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help: repair to VHF marine radio

Discussion in 'Electronic Repair' started by Larry Gagnon, Dec 12, 2004.

  1. Larry Gagnon

    Larry Gagnon Guest

    I am attempting to repair a Midland Model 78-100 VHF Marine Radio for
    a friend. I have basic radio electronics knowledge, some
    troubleshooting skills, a 275MHz scope, VHF sig generator, freq
    meter, RF power meter, etc, but am unable to locate the problem.

    Symptoms are: completely dead on receive and transmit on all channels,
    but unit powers up good, all power supply circuits and voltages are
    good, display and frequency display circuitry are good, no detectable
    cold solder joints nor saltwater corrosion anywhere, power to all
    chips is good.

    I first suspected the PLL circuitry (due to its being common to RX and
    TX), but signals coming out of the PLL, prescaler and VCO chips appear
    ok.

    Any suggestions as to where I might start looking would be greatly
    appreciated.

    Larry Gagnon
     
  2. NSM

    NSM Guest

    | I am attempting to repair a Midland Model 78-100 VHF Marine Radio for
    | a friend. I have basic radio electronics knowledge, some
    | troubleshooting skills, a 275MHz scope, VHF sig generator, freq
    | meter, RF power meter, etc, but am unable to locate the problem.

    Don't you need an FCC license to do that?

    N
     
  3. Larry Gagnon

    Larry Gagnon Guest


    Oh please, do get a life you sad little man! And since when did you assume
    that I live in the USA anyways and that I am subject to FCC regs?

    Larry
     
  4. G

    G Guest

    Howdy Larry.......You didn't mention having a schematic so I'm assuming
    you're troubleshooting blind. Do you have any receive audio noise and/or
    does the squelch seem to work? If no noise is heard I might start with
    injection AF at the volume control to see if you have an audio stage (and
    make notes continuously when troubleshoot unless it's a very familiar radio
    to you) Does the radio seem to switch from receive to transmit? I'd
    probably start by looking at the basic transmit chain for activity starting
    with PTT and looking for some low level on a known frequency....say 156.300
    (CH6).....of course make sure you're dumping into a suitable dummy load
    (good for 25watts at least). Use that fancy scope of yours to look for the
    TX chain activity.......It wouldn't surprise me if you had something "like"
    a problem with the basic T/R circuitry if you don't have any activity at
    all - a typical setup might use a dedicated IC for this purpose. If you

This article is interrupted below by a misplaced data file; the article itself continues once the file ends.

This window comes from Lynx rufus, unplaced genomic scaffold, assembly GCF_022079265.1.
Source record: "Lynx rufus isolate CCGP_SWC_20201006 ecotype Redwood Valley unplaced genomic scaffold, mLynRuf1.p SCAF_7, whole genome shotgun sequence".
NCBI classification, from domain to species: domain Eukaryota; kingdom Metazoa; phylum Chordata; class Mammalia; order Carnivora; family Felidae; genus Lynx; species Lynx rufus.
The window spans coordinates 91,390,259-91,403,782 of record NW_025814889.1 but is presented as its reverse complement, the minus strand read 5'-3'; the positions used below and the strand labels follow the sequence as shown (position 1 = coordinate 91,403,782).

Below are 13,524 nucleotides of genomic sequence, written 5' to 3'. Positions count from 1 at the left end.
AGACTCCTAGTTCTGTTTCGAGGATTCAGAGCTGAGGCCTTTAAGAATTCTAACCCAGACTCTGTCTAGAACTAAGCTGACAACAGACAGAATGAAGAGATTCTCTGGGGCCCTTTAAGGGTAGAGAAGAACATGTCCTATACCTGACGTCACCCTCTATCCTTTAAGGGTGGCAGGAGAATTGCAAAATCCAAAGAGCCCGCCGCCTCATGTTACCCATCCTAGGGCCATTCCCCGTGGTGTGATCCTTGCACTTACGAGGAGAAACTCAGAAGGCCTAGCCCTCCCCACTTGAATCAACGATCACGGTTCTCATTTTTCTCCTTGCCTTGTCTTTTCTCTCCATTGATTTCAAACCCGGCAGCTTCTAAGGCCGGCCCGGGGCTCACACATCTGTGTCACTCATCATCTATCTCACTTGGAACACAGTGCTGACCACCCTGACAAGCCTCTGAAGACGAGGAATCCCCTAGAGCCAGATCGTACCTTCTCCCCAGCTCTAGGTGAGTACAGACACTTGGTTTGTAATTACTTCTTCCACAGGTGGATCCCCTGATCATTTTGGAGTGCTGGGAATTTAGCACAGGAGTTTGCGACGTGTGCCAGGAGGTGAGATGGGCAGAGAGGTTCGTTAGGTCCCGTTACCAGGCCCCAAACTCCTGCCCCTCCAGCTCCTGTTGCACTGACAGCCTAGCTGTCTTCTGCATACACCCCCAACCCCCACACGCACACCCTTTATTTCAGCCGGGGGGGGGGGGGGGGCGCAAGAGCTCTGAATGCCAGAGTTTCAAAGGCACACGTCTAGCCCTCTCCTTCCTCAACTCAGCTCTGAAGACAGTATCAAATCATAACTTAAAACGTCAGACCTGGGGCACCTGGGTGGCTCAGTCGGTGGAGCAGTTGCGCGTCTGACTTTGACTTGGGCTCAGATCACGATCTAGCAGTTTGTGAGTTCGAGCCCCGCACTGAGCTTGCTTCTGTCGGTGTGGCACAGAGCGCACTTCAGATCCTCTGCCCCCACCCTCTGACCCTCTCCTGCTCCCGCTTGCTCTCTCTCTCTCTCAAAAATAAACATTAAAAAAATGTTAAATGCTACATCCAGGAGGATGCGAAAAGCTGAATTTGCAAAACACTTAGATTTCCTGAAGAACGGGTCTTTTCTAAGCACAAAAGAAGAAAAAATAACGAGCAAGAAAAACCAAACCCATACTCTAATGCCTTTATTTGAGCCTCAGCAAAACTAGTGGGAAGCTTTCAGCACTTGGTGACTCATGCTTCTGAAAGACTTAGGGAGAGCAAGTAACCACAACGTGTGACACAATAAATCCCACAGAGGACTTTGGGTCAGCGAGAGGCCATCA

have a schematic.........and could attach it via e-mail I'd be glad to walk
    you through some troubleshooting.

    Note: Having a second receiver capable of receiving these frequency's
    (cheap scanner for example) can make quicker work by finding out whether
    you have any low level activity when placed in the vicinity (same room
    etc).

    73 - Gord VE1AJF
     
  5. NSM

    NSM Guest

    | On Sun, 12 Dec 2004 19:52:26 +0000, NSM wrote:
    |
    | >
    | > | > | I am attempting to repair a Midland Model 78-100 VHF Marine Radio for
    a
    | > | friend. I have basic radio electronics knowledge, some troubleshooting
    | > | skills, a 275MHz scope, VHF sig generator, freq meter, RF power
    meter,
    | > | etc, but am unable to locate the problem.
    | >
    | > Don't you need an FCC license to do that?
    | >
    | > N
    |
    |
    | Oh please, do get a life you sad little man! And since when did you assume
    | that I live in the USA anyways and that I am subject to FCC regs?
    |
    | Larry

    Plonk!
     
  6. Jamie

    Jamie Guest

    i assume that you have acknowledge that the unit is actually attempting
    to RX/TX via the mic button?
    like for exampl a TX light coming on etc..
    in any case, you may have a mixer/IF stage in the frequency section that
    is common to both RX and TX.
     
  7. WbSearch

    WbSearch Guest

    Not sure if this is applicable to your situation, but I just repaired a
    different brand radio with similar issues that had controls in the mike. There
    was a small 8 pin connector on the board in the radio from the mike cable that
    had broken loose from the PCB. I wrapped a small wire around the end of my
    soldering iron, put a couple pairs of reading glasses on, (bad eyes),
    resoldered the connector, and have a happy customer.
     
  8. bg

    bg Guest

    Not sure if this is applicable to your model, but a common problem with
    marine rigs is that the antenna or coax opens up. When TX is pressed, the
    transmitter being unloaded, tends to blow out the pin diodes that switch the
    front end between Tx/Rx. The Rx front end winds up with 25 watts directly
    into the input. The transmitter power module might cook as well.
    bg
    Larry Gagnon wrote in message
     
  9. Larry Gagnon

    Larry Gagnon Guest

    On Sun, 12 Dec 2004 09:42:40 -0800, Larry Gagnon wrote:

    thanks to all who replied to my query. I found the problem in the VCO. 3
    cold solder joints. It meant removing the VCO compartment shields and all
    the beeswax it was sealed in. Fun that was, but it worked!

    Larry
     
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